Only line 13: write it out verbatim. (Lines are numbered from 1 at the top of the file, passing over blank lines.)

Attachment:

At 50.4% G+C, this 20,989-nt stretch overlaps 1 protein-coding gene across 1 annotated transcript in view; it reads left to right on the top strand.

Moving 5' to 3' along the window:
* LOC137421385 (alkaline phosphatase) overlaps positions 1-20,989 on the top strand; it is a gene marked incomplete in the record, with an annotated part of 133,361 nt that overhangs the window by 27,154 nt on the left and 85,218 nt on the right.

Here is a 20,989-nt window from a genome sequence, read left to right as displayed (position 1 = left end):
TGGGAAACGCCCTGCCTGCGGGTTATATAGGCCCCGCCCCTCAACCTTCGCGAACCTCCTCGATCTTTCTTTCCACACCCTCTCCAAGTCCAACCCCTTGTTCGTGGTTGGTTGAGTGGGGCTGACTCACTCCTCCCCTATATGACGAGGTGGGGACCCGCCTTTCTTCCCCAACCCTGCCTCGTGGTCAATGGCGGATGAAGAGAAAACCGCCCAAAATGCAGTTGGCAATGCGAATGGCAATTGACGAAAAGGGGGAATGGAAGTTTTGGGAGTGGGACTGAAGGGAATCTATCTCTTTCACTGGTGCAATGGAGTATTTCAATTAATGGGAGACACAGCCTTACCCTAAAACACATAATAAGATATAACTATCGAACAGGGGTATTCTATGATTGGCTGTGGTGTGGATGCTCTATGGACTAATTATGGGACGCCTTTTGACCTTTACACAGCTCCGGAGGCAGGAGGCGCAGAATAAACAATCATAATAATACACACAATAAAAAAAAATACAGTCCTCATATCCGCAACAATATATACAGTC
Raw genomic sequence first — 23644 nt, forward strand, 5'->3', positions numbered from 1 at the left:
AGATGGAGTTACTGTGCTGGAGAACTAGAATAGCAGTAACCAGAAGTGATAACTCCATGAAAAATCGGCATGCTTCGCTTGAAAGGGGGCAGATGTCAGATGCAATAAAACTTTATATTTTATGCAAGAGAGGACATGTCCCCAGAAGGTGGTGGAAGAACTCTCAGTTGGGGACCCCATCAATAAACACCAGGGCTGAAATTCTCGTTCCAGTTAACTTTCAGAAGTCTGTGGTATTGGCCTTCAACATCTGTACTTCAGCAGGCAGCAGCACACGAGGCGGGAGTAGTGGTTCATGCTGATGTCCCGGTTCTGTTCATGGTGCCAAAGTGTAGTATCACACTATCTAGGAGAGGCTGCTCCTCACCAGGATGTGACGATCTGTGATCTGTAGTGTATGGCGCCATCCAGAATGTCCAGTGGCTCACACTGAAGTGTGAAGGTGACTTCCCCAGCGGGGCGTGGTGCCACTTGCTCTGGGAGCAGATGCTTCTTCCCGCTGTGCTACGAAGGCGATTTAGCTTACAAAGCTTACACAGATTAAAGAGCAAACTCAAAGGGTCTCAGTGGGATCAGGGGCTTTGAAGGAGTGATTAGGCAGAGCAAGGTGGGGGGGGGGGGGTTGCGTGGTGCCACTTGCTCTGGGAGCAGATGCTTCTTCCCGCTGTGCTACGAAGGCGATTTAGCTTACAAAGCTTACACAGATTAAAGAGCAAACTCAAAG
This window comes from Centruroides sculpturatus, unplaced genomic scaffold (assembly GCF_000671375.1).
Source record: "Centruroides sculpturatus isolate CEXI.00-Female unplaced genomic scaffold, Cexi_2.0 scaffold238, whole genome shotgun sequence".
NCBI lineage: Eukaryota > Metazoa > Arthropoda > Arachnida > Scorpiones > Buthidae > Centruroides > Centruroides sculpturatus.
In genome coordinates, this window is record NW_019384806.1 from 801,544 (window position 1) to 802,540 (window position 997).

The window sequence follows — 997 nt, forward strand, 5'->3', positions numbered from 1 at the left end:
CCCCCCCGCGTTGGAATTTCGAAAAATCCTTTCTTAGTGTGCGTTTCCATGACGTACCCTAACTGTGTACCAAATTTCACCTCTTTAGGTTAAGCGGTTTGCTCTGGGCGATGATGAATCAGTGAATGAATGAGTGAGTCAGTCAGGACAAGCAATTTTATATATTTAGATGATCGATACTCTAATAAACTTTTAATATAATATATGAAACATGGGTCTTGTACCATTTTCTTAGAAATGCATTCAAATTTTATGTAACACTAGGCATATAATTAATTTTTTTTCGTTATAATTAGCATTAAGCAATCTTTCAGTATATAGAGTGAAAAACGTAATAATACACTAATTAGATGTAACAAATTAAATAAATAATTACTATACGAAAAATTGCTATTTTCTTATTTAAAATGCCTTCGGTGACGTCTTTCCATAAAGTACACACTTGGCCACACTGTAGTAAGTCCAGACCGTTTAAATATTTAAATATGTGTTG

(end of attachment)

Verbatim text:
CCCCCCCGCGTTGGAATTTCGAAAAATCCTTTCTTAGTGTGCGTTTCCATGACGTACCCTAACTGTGTACCAAATTTCACCTCTTTAGGTTAAGCGGTTTGCTCTGGGCGATGATGAATCAGTGAATGAATGAGTGAGTCAGTCAGGACAAGCAATTTTATATATTTAGATGATCGATACTCTAATAAACTTTTAATATAATATATGAAACATGGGTCTTGTACCATTTTCTTAGAAATGCATTCAAATTTTATGTAACACTAGGCATATAATTAATTTTTTTTCGTTATAATTAGCATTAAGCAATCTTTCAGTATATAGAGTGAAAAACGTAATAATACACTAATTAGATGTAACAAATTAAATAAATAATTACTATACGAAAAATTGCTATTTTCTTATTTAAAATGCCTTCGGTGACGTCTTTCCATAAAGTACACACTTGGCCACACTGTAGTAAGTCCAGACCGTTTAAATATTTAAATATGTGTTG